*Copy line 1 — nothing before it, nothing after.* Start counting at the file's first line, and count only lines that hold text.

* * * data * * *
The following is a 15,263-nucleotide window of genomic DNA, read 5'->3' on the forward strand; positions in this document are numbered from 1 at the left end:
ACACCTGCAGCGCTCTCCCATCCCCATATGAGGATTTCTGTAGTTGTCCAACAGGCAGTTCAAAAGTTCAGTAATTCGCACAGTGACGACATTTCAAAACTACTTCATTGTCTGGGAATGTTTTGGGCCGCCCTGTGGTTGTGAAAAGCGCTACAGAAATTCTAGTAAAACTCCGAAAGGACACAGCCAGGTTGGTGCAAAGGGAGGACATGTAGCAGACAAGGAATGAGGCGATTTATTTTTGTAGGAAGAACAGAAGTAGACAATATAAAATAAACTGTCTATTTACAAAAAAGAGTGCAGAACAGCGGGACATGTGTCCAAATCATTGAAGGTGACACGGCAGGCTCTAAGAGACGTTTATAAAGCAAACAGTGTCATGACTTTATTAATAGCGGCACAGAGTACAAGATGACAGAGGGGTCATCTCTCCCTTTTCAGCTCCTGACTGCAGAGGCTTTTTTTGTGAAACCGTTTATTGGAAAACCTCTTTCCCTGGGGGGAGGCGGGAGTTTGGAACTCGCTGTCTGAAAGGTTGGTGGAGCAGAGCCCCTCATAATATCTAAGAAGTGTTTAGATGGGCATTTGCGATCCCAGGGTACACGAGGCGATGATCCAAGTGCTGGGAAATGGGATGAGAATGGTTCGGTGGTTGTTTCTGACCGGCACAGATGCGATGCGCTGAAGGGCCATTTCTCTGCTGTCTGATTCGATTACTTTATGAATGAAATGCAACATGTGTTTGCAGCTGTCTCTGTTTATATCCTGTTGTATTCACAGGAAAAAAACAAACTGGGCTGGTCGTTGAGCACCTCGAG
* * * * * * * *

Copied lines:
The following is a 15,263-nucleotide window of genomic DNA, read 5'->3' on the forward strand; positions in this document are numbered from 1 at the left end: